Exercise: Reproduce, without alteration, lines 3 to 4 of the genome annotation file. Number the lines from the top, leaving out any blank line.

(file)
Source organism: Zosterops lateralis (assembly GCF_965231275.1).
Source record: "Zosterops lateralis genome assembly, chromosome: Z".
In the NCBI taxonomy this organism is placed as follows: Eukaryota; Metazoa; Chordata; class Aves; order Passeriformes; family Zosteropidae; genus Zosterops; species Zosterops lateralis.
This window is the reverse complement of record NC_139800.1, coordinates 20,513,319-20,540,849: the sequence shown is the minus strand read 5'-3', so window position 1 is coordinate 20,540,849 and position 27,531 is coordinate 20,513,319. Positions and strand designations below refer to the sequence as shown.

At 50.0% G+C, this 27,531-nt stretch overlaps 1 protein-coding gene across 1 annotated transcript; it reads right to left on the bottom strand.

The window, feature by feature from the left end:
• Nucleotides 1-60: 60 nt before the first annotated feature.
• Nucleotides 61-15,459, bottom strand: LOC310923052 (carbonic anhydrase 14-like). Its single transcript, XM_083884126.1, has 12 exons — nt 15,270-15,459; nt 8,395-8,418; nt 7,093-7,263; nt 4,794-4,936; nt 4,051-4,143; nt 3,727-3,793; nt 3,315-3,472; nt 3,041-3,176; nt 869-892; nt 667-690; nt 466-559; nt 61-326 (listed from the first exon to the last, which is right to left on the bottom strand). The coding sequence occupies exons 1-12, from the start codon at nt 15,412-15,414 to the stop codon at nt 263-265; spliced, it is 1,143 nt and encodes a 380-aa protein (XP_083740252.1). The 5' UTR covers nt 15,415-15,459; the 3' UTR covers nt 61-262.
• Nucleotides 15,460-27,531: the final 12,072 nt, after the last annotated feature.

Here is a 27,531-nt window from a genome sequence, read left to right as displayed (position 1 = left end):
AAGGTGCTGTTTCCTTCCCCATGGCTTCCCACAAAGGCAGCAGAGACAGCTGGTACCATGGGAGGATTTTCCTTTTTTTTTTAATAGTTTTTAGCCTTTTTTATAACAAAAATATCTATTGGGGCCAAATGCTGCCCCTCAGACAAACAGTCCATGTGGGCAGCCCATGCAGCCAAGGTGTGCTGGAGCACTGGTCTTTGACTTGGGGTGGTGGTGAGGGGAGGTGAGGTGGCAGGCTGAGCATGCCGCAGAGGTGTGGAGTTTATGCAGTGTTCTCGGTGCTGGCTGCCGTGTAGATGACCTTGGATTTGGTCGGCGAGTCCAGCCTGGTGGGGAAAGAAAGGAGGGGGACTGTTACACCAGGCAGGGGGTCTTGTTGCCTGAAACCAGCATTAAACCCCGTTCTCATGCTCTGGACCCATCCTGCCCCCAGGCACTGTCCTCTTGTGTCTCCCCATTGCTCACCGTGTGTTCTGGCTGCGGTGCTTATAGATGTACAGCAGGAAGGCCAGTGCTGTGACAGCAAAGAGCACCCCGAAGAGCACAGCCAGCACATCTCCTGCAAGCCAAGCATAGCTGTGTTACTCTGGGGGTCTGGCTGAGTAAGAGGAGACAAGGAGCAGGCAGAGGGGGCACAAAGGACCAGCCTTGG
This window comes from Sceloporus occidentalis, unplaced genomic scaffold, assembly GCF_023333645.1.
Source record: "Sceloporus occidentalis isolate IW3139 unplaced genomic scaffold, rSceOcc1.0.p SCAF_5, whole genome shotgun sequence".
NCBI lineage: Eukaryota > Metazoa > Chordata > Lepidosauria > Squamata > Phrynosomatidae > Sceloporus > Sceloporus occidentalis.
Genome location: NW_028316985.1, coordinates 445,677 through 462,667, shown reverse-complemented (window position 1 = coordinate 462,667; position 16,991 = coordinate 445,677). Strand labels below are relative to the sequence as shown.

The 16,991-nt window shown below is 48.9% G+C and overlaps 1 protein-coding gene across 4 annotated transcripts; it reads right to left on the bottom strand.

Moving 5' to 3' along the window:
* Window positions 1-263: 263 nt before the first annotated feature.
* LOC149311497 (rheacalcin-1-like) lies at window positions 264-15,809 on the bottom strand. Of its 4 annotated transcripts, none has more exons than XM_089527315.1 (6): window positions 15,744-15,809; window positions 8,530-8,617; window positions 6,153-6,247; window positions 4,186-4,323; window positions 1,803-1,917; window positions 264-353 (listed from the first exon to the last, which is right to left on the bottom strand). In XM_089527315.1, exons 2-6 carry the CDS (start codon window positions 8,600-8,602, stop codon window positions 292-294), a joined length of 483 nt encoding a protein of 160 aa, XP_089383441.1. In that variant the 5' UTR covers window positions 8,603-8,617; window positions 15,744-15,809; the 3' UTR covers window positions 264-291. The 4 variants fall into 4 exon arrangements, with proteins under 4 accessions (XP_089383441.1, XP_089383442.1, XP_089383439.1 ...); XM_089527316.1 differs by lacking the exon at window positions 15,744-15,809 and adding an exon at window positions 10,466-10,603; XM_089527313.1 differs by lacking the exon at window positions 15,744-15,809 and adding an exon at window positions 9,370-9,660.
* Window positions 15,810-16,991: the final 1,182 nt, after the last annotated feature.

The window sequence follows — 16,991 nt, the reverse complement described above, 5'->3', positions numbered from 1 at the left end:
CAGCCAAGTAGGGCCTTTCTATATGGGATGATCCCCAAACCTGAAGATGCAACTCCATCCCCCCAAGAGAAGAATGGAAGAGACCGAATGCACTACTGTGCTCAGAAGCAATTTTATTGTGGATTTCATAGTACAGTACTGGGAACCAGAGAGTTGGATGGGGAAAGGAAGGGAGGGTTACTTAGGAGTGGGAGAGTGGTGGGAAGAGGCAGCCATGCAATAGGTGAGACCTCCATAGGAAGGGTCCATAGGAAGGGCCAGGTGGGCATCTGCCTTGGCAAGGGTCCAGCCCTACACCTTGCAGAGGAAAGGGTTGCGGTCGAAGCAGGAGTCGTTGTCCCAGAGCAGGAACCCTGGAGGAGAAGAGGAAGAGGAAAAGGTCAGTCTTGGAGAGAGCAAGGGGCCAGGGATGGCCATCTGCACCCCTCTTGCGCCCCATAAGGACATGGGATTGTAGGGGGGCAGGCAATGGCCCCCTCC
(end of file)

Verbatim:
In the NCBI taxonomy this organism is placed as follows: Eukaryota; Metazoa; Chordata; class Aves; order Passeriformes; family Zosteropidae; genus Zosterops; species Zosterops lateralis.
This window is the reverse complement of record NC_139800.1, coordinates 20,513,319-20,540,849: the sequence shown is the minus strand read 5'-3', so window position 1 is coordinate 20,540,849 and position 27,531 is coordinate 20,513,319. Positions and strand designations below refer to the sequence as shown.